Did St. Vincent Ever Envision Vincentian Universities?
The short answer to the question “Did St. Vincent ever envision Vincentian Universities?” is probably no. But that may not be the right question. Let’s take a quick look. Then, you be the judge!
Niagara University Schedules Events to Celebrate Vincentian Heritage Week
The first Vincentian university established in the United States has scheduled a full slate of events to celebrate its annual Heritage week. Niagara University will commemorate the legacy of the Congregation of the Mission’s mission to serve in the spirit of St. Vincent de Paul during Vincentian Heritage Week, which takes place Sept. 23-29, 2018.
The Congregation of the Mission is a community of Roman Catholic priests and brothers that fulfills its call to alleviate poverty through ministries like education, social services, healthcare, missions and spiritual formation. The year 1617 is widely considered the year of the community’s origin, based on events that occurred in the life of St. Vincent de Paul in Folleville and Châtillon, France.
The Congregation is part of the worldwide Vincentian Family, now composed of 225 branches (various religious communities and lay associations), more than 2 million members and is present on five continents. Its members are engaged in in various ministries in which they “welcome the stranger,” including care for homeless people, refugees, abandoned children and single mothers.
Niagara University (established in 1856), St. John’s University (1870) and DePaul University (1898) are the three institutions of higher education that are located in the United States and sponsored by the Congregation of the Mission.
I doubt whether he or Louise ever dreamt what a modern university might look like. Much less did they envision that a university might spend a whole week celebrating their memory.
Founder’s Week, Vincentian Heritage Week is a way for the Niagara University community to pay homage to St. Vincent and St. Louise de Marillac, the Patroness of Christian Social Workers who co-founded the Daughters of Charity with St. Vincent.
Students, alumni, faculty, staff, and administrators participate in Founder’s Week events, highlighted by the Vincentian Heritage Convocation, which recognizes the extraordinary contributions of university employees, alumni and community leaders.
Here in outline is what the week looks like in fact.
- Family Weekend Mass: Commissioning of the Vincentian Scholars
- Poverty Simulation
- Vincentian Mission Reception featuring the 24th successor Vincent de Paul, the Very Rev. Tomaž Mavrič, C.M.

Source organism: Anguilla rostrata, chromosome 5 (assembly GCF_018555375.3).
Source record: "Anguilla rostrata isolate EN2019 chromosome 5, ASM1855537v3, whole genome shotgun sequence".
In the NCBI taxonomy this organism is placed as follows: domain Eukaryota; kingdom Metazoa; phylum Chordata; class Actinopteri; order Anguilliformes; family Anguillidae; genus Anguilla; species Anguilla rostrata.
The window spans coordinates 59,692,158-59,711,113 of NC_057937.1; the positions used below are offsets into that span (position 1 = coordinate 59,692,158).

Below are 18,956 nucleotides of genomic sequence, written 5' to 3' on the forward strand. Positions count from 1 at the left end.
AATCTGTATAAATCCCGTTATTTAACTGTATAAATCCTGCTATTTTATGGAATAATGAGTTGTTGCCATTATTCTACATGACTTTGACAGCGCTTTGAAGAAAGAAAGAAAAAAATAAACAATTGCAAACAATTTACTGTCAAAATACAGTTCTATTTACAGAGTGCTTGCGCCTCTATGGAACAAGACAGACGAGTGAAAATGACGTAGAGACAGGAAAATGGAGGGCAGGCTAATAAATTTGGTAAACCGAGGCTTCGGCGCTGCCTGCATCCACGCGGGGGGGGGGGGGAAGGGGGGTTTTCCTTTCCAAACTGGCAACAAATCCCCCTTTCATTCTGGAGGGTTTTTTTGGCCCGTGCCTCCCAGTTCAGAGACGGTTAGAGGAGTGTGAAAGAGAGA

- Panel on Vincentian Mission: “From scholarly research to compassionate action: College of Education Poverty Initiatives.”
- Dialogue on International Homelessness: featuring Yasmine Cajuste, project director of the Vincentian Family Alliance to End Homelessness
- Vincentian Heritage Convocation recognizing members of the university community as well as others who inspire us through their outstanding work in the spirit of St. Vincent de Paul.
- Vincentian Heritage Week Mass
- Saint Vincent de Paul Society “Friends of the Poor Walk”
[For more information about all events, contact the Office of Mission Integration (formerly Mission and Ministry) at 716.286.8400.].
St. John’s University features many events spread over three campuses in New York
It even has something that would have puzzled Vincent and Louise – a “hashtag #SJUFoundersWeek
St. John’s University proudly proclaims in its mission statement
St. John’s is a Vincentian university, inspired by St. Vincent de Paul’s compassion and zeal for service. We strive to provide excellent education for all people, especially those lacking economic, physical, or social advantages. Community service programs combine with reflective learning to enlarge the classroom experience. Wherever possible, we devote our intellectual and physical resources to search out the causes of poverty and social injustice and to encourage solutions that are adaptable, effective, and concrete. In the Vincentian tradition, we seek to foster a world view and to further efforts toward global harmony and development by creating an atmosphere in which all may imbibe and embody the spirit of compassionate concern for others so characteristic of Vincent.
It celebrates this heritage with the Vincentian Convocation to honor Margaret M. Fitzpatrick, S.C., Ed.D and recipients of the Vincentian Mission Award, St. Vincent DePaul Medal, St. Elizabeth Ann Seton Medal, Caritas Medal, Frederic Ozanam Award and the International Medal.
Fr. Dennis Holtschneider of the Eastern Province of the Congregation described Vincentian Higher Education this way in a presentation at St. John’s University. He titled his talk “Vincentian Education: Illuminating Minds, Creating Opportunities, Serving the World”
Back to the original question!
Maybe the question should be “Would St. Vincent and St. Louise be proud of the way these 21st-century institutions in the Eastern Province have committed themselves to a ministry rooted in their vision of serving those who are poor and marginalized?
What do you think?